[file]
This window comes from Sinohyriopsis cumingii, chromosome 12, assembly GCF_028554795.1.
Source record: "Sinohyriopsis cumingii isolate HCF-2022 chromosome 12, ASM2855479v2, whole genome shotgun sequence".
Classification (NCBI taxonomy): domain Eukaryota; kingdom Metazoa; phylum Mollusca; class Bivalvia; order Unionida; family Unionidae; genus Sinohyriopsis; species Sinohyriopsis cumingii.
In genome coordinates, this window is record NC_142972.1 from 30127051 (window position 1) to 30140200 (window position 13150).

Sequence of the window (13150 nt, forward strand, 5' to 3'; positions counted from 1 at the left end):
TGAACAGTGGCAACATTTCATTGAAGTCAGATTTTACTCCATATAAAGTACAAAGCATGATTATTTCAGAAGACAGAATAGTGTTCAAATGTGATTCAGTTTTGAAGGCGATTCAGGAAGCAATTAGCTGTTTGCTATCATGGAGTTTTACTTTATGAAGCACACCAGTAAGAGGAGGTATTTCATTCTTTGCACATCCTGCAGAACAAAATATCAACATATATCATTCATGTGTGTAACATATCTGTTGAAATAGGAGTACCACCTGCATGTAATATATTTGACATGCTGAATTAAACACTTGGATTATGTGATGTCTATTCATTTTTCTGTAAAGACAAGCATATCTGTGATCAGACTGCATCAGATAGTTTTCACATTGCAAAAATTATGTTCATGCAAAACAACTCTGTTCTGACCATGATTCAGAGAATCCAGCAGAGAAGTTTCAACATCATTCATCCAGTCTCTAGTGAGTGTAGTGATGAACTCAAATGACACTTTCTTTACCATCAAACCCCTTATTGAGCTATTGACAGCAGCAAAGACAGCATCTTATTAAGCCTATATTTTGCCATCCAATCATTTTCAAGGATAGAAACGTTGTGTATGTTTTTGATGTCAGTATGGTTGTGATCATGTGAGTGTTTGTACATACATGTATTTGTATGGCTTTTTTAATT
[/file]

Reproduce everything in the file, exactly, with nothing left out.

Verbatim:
This window comes from Sinohyriopsis cumingii, chromosome 12, assembly GCF_028554795.1.
Source record: "Sinohyriopsis cumingii isolate HCF-2022 chromosome 12, ASM2855479v2, whole genome shotgun sequence".
Classification (NCBI taxonomy): domain Eukaryota; kingdom Metazoa; phylum Mollusca; class Bivalvia; order Unionida; family Unionidae; genus Sinohyriopsis; species Sinohyriopsis cumingii.
In genome coordinates, this window is record NC_142972.1 from 30127051 (window position 1) to 30140200 (window position 13150).

Sequence of the window (13150 nt, forward strand, 5' to 3'; positions counted from 1 at the left end):
TGAACAGTGGCAACATTTCATTGAAGTCAGATTTTACTCCATATAAAGTACAAAGCATGATTATTTCAGAAGACAGAATAGTGTTCAAATGTGATTCAGTTTTGAAGGCGATTCAGGAAGCAATTAGCTGTTTGCTATCATGGAGTTTTACTTTATGAAGCACACCAGTAAGAGGAGGTATTTCATTCTTTGCACATCCTGCAGAACAAAATATCAACATATATCATTCATGTGTGTAACATATCTGTTGAAATAGGAGTACCACCTGCATGTAATATATTTGACATGCTGAATTAAACACTTGGATTATGTGATGTCTATTCATTTTTCTGTAAAGACAAGCATATCTGTGATCAGACTGCATCAGATAGTTTTCACATTGCAAAAATTATGTTCATGCAAAACAACTCTGTTCTGACCATGATTCAGAGAATCCAGCAGAGAAGTTTCAACATCATTCATCCAGTCTCTAGTGAGTGTAGTGATGAACTCAAATGACACTTTCTTTACCATCAAACCCCTTATTGAGCTATTGACAGCAGCAAAGACAGCATCTTATTAAGCCTATATTTTGCCATCCAATCATTTTCAAGGATAGAAACGTTGTGTATGTTTTTGATGTCAGTATGGTTGTGATCATGTGAGTGTTTGTACATACATGTATTTGTATGGCTTTTTTAATT